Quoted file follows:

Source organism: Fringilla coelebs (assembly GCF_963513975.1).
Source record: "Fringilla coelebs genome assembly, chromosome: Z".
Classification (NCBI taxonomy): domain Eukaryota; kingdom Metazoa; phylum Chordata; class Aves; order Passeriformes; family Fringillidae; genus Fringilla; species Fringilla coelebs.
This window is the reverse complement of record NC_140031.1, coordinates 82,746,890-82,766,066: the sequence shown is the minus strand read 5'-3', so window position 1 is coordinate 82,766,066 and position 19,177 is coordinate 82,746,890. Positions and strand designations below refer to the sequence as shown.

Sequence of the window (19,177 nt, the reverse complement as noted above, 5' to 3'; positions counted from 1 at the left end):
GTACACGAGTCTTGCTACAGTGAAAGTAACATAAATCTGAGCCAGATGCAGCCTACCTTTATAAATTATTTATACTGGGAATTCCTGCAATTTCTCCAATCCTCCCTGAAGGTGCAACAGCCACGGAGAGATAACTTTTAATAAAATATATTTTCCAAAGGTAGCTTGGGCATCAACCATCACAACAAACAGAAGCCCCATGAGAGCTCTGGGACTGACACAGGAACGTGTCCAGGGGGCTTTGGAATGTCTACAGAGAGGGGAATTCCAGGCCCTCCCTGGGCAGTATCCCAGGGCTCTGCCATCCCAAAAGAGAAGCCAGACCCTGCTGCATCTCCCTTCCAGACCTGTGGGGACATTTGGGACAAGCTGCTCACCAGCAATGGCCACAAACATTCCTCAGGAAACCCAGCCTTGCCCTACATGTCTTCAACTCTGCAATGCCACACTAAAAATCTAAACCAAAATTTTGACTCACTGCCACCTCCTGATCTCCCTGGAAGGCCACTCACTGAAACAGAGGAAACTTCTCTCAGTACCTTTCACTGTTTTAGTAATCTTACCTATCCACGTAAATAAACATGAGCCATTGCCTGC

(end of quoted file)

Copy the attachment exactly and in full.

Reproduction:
Source organism: Fringilla coelebs (assembly GCF_963513975.1).
Source record: "Fringilla coelebs genome assembly, chromosome: Z".
Classification (NCBI taxonomy): domain Eukaryota; kingdom Metazoa; phylum Chordata; class Aves; order Passeriformes; family Fringillidae; genus Fringilla; species Fringilla coelebs.
This window is the reverse complement of record NC_140031.1, coordinates 82,746,890-82,766,066: the sequence shown is the minus strand read 5'-3', so window position 1 is coordinate 82,766,066 and position 19,177 is coordinate 82,746,890. Positions and strand designations below refer to the sequence as shown.

Sequence of the window (19,177 nt, the reverse complement as noted above, 5' to 3'; positions counted from 1 at the left end):
GTACACGAGTCTTGCTACAGTGAAAGTAACATAAATCTGAGCCAGATGCAGCCTACCTTTATAAATTATTTATACTGGGAATTCCTGCAATTTCTCCAATCCTCCCTGAAGGTGCAACAGCCACGGAGAGATAACTTTTAATAAAATATATTTTCCAAAGGTAGCTTGGGCATCAACCATCACAACAAACAGAAGCCCCATGAGAGCTCTGGGACTGACACAGGAACGTGTCCAGGGGGCTTTGGAATGTCTACAGAGAGGGGAATTCCAGGCCCTCCCTGGGCAGTATCCCAGGGCTCTGCCATCCCAAAAGAGAAGCCAGACCCTGCTGCATCTCCCTTCCAGACCTGTGGGGACATTTGGGACAAGCTGCTCACCAGCAATGGCCACAAACATTCCTCAGGAAACCCAGCCTTGCCCTACATGTCTTCAACTCTGCAATGCCACACTAAAAATCTAAACCAAAATTTTGACTCACTGCCACCTCCTGATCTCCCTGGAAGGCCACTCACTGAAACAGAGGAAACTTCTCTCAGTACCTTTCACTGTTTTAGTAATCTTACCTATCCACGTAAATAAACATGAGCCATTGCCTGC